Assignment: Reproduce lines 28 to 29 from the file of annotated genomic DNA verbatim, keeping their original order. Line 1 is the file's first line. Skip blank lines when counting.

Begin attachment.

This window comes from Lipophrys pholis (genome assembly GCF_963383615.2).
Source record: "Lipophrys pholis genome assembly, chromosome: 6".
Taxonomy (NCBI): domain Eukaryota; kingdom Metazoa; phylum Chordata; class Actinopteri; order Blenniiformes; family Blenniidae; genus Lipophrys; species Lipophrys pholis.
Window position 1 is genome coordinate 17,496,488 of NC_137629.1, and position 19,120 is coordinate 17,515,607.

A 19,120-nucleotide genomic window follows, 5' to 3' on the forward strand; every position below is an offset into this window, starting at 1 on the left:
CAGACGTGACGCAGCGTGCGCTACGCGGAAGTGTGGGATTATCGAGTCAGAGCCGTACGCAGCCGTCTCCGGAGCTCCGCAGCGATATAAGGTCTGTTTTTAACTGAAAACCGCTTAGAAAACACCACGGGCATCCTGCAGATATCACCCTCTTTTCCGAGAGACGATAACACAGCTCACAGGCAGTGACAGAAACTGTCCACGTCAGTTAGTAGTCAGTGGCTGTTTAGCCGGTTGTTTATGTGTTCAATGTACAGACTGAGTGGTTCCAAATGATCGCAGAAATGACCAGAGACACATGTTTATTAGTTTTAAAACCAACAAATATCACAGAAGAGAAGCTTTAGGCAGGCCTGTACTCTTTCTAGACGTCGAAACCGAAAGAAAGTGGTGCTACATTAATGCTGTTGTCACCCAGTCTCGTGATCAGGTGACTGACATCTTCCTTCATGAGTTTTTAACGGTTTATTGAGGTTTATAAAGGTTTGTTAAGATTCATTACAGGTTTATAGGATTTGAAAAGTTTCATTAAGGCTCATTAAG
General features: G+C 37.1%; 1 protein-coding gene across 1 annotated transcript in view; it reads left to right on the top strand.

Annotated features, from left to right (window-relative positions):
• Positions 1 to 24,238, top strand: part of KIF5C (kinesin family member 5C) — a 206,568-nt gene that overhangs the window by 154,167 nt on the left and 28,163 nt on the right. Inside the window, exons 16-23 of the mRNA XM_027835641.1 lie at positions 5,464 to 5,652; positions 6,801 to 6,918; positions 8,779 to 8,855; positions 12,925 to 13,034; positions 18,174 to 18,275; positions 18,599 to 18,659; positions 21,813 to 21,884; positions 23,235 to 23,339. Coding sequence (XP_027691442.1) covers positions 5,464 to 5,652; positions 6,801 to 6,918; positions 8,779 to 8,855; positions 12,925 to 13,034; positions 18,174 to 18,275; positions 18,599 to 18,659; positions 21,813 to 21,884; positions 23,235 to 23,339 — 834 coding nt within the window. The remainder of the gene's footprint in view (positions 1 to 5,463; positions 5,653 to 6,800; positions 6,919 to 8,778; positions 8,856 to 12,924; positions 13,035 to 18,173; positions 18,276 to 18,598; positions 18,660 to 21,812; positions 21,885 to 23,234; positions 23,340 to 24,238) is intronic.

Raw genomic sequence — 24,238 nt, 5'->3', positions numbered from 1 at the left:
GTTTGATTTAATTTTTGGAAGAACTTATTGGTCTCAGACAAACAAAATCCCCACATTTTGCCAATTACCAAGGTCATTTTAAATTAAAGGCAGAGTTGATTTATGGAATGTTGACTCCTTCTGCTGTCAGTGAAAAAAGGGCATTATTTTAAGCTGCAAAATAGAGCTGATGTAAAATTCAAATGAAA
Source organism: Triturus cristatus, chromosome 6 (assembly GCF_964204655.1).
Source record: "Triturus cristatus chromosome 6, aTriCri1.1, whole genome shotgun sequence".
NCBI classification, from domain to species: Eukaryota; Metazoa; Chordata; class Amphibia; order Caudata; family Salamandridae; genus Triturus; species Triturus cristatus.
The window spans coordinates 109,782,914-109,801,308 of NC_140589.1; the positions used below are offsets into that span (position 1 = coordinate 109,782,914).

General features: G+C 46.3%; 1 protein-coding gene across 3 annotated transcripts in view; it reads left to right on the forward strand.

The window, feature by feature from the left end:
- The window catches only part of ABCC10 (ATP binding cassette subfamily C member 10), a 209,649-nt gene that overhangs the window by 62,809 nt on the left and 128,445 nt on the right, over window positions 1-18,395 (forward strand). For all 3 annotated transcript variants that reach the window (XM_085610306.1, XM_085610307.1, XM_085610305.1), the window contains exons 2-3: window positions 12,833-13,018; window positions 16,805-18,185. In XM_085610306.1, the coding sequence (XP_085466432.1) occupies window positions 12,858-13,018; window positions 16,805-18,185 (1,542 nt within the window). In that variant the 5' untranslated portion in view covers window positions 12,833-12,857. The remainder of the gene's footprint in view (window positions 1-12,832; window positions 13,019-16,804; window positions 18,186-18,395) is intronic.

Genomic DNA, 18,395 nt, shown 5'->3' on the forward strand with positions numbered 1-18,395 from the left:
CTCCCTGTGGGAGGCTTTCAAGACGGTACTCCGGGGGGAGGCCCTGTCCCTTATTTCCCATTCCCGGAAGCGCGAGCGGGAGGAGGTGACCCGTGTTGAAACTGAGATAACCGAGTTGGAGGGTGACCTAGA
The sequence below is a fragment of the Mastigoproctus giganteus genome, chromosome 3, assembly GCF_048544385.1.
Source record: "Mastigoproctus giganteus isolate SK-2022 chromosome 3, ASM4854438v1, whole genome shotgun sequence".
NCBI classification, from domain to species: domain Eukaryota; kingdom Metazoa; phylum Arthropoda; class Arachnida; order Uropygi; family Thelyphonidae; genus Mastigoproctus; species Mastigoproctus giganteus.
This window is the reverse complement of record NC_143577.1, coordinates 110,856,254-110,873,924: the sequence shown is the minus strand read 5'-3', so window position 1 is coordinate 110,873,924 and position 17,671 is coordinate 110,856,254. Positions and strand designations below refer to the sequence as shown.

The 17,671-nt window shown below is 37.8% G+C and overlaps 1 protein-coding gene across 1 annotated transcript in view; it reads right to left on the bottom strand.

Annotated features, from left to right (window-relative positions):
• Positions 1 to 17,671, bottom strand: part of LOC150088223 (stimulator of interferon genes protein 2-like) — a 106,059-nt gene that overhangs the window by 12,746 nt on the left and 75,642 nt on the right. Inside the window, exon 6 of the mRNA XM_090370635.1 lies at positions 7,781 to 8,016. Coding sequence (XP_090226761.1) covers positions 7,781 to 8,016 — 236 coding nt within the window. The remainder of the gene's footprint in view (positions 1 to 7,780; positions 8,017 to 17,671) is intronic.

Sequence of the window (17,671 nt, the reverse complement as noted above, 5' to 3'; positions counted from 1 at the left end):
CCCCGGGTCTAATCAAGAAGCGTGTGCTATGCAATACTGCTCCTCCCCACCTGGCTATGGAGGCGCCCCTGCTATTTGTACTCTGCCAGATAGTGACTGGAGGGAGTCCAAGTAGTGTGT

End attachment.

Sequence of the window (17,671 nt, the reverse complement as noted above, 5' to 3'; positions counted from 1 at the left end):
CCCCGGGTCTAATCAAGAAGCGTGTGCTATGCAATACTGCTCCTCCCCACCTGGCTATGGAGGCGCCCCTGCTATTTGTACTCTGCCAGATAGTGACTGGAGGGAGTCCAAGTAGTGTGT